Unfortunately, after four to six years in the incubator, all the while piling up debts to support their development, the students graduate with a vague notion they need some financial capital to live off of and repay those debts, but, with little or no human capital increase to exchange for profit above that they could have earned before going into debt.
In the end, few seem to even have an "education for the sake of being educated". Rather they have regrets and lost opportunity.
Can you explain what your comment is referring to?
In fact, time-preference is a critical part of 'breaking the rules'.
Example. You ride a horse and get tired of the time it takes to get from A to B. You have a background in mechanics, so one night, in frustration, you 'break the rules' and design an auto which can reduce time from A to B by 20%. You build this car, and others like it. You start a business and are successful, or you sell the idea and become wealthy.
Success and movement up and down the scale can occur in many scenarios.
Certainly there is a predilection among most to do things a certain way. Many, if not most of us, would simply eat the marshmallow because delayed gratification is...well, delayed. And who wants to wait? Of these many eating the marshmallow, a portion are people who want to delay gratification. Upon seeing others eating the marshmallow, they want to be 'part of a group' and eat theirs, despite their desire to wait and have 2 marshmallows.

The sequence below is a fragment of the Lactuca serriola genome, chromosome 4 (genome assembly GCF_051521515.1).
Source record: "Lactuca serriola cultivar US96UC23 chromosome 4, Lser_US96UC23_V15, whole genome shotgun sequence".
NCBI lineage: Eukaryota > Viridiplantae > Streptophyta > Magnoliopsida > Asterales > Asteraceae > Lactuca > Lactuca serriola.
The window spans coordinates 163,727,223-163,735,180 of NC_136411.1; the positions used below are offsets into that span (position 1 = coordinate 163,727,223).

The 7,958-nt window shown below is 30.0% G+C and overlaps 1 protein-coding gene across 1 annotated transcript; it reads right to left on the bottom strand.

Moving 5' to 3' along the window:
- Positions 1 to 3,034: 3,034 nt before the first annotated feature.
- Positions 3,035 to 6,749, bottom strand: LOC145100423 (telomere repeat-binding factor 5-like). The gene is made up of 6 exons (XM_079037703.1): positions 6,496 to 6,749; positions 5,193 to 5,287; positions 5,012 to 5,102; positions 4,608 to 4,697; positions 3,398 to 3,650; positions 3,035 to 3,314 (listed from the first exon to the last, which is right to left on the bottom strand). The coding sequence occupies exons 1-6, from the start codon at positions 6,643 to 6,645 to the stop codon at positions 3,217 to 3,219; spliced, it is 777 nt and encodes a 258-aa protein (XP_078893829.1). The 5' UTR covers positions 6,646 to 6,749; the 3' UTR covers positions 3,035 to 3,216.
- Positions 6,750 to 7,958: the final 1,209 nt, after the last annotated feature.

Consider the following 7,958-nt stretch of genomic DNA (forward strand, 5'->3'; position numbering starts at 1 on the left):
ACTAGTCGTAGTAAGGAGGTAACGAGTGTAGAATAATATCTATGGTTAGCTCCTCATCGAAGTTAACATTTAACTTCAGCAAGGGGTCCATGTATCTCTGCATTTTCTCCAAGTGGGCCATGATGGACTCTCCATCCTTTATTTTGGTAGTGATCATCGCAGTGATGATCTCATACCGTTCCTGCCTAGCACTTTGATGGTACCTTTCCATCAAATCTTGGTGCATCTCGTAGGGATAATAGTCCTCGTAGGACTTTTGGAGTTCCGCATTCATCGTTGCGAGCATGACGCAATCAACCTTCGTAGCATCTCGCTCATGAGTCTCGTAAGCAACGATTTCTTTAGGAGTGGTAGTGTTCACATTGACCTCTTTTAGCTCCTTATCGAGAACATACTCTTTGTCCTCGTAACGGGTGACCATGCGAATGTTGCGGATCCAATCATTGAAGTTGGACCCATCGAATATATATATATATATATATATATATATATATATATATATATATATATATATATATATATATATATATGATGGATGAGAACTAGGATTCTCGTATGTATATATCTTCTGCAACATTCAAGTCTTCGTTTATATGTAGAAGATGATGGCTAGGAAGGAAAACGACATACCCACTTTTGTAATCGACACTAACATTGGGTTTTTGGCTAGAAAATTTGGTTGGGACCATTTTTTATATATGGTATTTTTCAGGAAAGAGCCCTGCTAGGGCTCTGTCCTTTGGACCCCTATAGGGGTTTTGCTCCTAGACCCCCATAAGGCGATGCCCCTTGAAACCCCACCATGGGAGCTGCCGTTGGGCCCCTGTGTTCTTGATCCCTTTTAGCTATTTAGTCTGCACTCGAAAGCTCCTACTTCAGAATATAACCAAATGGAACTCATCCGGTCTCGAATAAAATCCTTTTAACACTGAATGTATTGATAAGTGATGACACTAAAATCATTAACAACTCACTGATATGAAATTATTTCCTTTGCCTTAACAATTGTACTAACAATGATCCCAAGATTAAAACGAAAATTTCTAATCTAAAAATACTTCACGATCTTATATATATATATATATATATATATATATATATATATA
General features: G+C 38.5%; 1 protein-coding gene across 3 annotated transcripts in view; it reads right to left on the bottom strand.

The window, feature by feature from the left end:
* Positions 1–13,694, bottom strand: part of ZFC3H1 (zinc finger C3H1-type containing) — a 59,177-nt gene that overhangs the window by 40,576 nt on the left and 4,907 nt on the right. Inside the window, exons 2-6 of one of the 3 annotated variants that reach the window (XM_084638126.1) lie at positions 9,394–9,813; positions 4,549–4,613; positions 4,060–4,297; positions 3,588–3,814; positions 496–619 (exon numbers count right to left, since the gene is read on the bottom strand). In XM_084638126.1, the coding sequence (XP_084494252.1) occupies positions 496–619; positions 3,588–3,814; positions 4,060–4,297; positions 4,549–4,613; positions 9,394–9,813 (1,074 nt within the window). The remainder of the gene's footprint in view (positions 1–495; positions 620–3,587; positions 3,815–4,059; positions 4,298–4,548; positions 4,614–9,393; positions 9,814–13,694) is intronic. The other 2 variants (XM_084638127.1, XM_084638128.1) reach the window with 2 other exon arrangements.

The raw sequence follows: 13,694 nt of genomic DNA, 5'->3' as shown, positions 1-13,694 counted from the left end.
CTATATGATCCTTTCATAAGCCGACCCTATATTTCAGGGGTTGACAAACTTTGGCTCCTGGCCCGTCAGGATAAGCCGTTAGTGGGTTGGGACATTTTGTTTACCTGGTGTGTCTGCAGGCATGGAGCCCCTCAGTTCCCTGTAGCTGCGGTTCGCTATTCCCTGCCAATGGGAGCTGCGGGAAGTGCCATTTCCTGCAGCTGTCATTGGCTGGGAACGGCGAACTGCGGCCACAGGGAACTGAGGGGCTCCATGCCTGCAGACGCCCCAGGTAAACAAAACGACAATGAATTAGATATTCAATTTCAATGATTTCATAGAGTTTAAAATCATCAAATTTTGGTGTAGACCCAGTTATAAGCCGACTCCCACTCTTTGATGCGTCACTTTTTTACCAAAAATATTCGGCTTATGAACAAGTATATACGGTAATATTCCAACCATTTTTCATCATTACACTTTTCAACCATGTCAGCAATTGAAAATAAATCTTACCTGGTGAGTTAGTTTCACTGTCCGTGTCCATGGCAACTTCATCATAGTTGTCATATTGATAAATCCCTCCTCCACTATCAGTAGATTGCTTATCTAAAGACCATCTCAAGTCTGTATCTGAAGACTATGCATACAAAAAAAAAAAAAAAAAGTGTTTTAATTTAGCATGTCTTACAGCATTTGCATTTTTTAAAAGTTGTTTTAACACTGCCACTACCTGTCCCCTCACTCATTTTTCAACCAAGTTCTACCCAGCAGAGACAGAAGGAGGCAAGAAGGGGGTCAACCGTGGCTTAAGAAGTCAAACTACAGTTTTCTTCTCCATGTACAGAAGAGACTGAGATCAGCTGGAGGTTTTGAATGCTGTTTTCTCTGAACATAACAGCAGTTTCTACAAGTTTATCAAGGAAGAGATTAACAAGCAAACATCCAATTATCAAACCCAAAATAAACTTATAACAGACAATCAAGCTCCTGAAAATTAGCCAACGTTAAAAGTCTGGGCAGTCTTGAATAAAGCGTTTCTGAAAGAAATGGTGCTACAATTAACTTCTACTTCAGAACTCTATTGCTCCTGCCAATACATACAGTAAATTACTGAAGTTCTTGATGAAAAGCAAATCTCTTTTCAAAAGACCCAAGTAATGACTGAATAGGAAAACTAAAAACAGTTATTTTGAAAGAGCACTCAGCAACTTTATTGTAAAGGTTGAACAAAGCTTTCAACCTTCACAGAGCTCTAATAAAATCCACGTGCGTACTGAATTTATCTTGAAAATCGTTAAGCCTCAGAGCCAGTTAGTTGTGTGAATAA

Fighting the urge to be part of a group is difficult and sometimes unhealthy, but there are benefits to both choices - it's up to each of us to decide which choices will benefit us most.
"...told that if they waited for 20 minutes ..." the rule;
"... got two sickly confections ..." the reward;
"... and the goody two-shoes among them (I am sure I would have scoffed the sweet at once) seemed to be healthier, to do better at school, and to have more controlled and perhaps happier lives ..." the long-term result.
I agree, progress does not come from doing the same thing over and over. "Don't color outside the lines", "got to think outside the box", both strategies have their place.
No, I don't think you were smart-alecky, I just wasn't sure what you were getting at.
I think the 'rule' as society would perceive it is to grab what you can when you've got it.
The people who rise up in the world are those who break the rules. Relatively few children waited. That is the rule. The few who were willing to defer pleasure benefited the most. That is breaking the rule.
How often have you heard someone who dislikes capitalism (or the free market, or Ayn Rand, or any other surrogate for the general theme thereof) say "it's greed" or "take what's yours and screw the rest"? In fact, that's an inhibitor to success in the system, as the tests show. It may be human nature (the rule), and it's what most of us do or focus on, but it's not the rule if you want to succeed in life.